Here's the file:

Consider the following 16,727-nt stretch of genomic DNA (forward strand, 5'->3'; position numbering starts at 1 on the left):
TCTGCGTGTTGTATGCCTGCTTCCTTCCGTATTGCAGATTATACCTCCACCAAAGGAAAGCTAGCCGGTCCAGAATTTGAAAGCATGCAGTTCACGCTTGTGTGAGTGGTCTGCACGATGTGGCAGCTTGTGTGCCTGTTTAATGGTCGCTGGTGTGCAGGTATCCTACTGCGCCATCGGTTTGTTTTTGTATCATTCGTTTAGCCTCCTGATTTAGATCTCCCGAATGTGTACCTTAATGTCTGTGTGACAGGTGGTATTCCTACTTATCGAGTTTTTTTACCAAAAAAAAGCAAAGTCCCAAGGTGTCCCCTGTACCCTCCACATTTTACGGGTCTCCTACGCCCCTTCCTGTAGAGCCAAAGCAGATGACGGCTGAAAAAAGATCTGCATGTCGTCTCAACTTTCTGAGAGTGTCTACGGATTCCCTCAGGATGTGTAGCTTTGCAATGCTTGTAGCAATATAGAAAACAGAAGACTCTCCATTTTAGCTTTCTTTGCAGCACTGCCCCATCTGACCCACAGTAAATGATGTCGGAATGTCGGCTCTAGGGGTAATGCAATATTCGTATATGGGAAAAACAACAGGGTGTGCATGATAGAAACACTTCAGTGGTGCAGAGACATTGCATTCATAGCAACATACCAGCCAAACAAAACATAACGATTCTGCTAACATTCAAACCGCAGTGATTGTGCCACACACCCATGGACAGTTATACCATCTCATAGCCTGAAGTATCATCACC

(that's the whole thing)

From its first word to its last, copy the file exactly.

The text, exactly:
Consider the following 16,727-nt stretch of genomic DNA (forward strand, 5'->3'; position numbering starts at 1 on the left):
TCTGCGTGTTGTATGCCTGCTTCCTTCCGTATTGCAGATTATACCTCCACCAAAGGAAAGCTAGCCGGTCCAGAATTTGAAAGCATGCAGTTCACGCTTGTGTGAGTGGTCTGCACGATGTGGCAGCTTGTGTGCCTGTTTAATGGTCGCTGGTGTGCAGGTATCCTACTGCGCCATCGGTTTGTTTTTGTATCATTCGTTTAGCCTCCTGATTTAGATCTCCCGAATGTGTACCTTAATGTCTGTGTGACAGGTGGTATTCCTACTTATCGAGTTTTTTTACCAAAAAAAAGCAAAGTCCCAAGGTGTCCCCTGTACCCTCCACATTTTACGGGTCTCCTACGCCCCTTCCTGTAGAGCCAAAGCAGATGACGGCTGAAAAAAGATCTGCATGTCGTCTCAACTTTCTGAGAGTGTCTACGGATTCCCTCAGGATGTGTAGCTTTGCAATGCTTGTAGCAATATAGAAAACAGAAGACTCTCCATTTTAGCTTTCTTTGCAGCACTGCCCCATCTGACCCACAGTAAATGATGTCGGAATGTCGGCTCTAGGGGTAATGCAATATTCGTATATGGGAAAAACAACAGGGTGTGCATGATAGAAACACTTCAGTGGTGCAGAGACATTGCATTCATAGCAACATACCAGCCAAACAAAACATAACGATTCTGCTAACATTCAAACCGCAGTGATTGTGCCACACACCCATGGACAGTTATACCATCTCATAGCCTGAAGTATCATCACC